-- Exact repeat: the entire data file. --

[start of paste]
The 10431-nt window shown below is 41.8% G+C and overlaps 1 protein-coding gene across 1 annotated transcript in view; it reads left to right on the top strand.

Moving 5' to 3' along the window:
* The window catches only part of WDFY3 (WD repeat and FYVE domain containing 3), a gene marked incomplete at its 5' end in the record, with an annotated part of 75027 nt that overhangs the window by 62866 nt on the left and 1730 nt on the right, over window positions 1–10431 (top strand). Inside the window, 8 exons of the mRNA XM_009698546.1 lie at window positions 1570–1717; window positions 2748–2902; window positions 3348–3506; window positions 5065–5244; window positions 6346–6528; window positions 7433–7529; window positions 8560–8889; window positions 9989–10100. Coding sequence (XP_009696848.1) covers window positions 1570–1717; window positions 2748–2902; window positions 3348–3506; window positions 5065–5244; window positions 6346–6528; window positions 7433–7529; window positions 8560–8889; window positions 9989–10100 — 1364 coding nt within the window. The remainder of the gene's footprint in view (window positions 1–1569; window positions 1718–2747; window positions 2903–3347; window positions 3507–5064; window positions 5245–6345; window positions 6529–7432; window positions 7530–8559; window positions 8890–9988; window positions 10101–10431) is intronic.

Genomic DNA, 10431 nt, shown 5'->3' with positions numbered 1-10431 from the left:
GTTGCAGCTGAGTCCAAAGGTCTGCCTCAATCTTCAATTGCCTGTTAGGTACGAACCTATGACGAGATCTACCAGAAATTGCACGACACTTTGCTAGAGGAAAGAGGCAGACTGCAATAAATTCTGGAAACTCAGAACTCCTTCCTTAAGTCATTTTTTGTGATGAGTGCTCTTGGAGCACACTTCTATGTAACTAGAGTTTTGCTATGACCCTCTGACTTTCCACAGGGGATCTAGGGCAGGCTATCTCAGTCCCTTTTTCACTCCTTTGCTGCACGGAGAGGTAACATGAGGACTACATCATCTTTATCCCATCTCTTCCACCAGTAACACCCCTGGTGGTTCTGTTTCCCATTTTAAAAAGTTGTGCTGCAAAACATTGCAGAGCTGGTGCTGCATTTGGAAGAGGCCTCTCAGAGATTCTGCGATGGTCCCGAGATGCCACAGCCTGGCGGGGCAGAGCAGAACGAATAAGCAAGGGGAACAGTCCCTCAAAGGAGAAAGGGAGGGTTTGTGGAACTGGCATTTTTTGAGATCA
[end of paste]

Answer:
The 10431-nt window shown below is 41.8% G+C and overlaps 1 protein-coding gene across 1 annotated transcript in view; it reads left to right on the top strand.

Moving 5' to 3' along the window:
* The window catches only part of WDFY3 (WD repeat and FYVE domain containing 3), a gene marked incomplete at its 5' end in the record, with an annotated part of 75027 nt that overhangs the window by 62866 nt on the left and 1730 nt on the right, over window positions 1–10431 (top strand). Inside the window, 8 exons of the mRNA XM_009698546.1 lie at window positions 1570–1717; window positions 2748–2902; window positions 3348–3506; window positions 5065–5244; window positions 6346–6528; window positions 7433–7529; window positions 8560–8889; window positions 9989–10100. Coding sequence (XP_009696848.1) covers window positions 1570–1717; window positions 2748–2902; window positions 3348–3506; window positions 5065–5244; window positions 6346–6528; window positions 7433–7529; window positions 8560–8889; window positions 9989–10100 — 1364 coding nt within the window. The remainder of the gene's footprint in view (window positions 1–1569; window positions 1718–2747; window positions 2903–3347; window positions 3507–5064; window positions 5245–6345; window positions 6529–7432; window positions 7530–8559; window positions 8890–9988; window positions 10101–10431) is intronic.

Genomic DNA, 10431 nt, shown 5'->3' with positions numbered 1-10431 from the left:
GTTGCAGCTGAGTCCAAAGGTCTGCCTCAATCTTCAATTGCCTGTTAGGTACGAACCTATGACGAGATCTACCAGAAATTGCACGACACTTTGCTAGAGGAAAGAGGCAGACTGCAATAAATTCTGGAAACTCAGAACTCCTTCCTTAAGTCATTTTTTGTGATGAGTGCTCTTGGAGCACACTTCTATGTAACTAGAGTTTTGCTATGACCCTCTGACTTTCCACAGGGGATCTAGGGCAGGCTATCTCAGTCCCTTTTTCACTCCTTTGCTGCACGGAGAGGTAACATGAGGACTACATCATCTTTATCCCATCTCTTCCACCAGTAACACCCCTGGTGGTTCTGTTTCCCATTTTAAAAAGTTGTGCTGCAAAACATTGCAGAGCTGGTGCTGCATTTGGAAGAGGCCTCTCAGAGATTCTGCGATGGTCCCGAGATGCCACAGCCTGGCGGGGCAGAGCAGAACGAATAAGCAAGGGGAACAGTCCCTCAAAGGAGAAAGGGAGGGTTTGTGGAACTGGCATTTTTTGAGATCA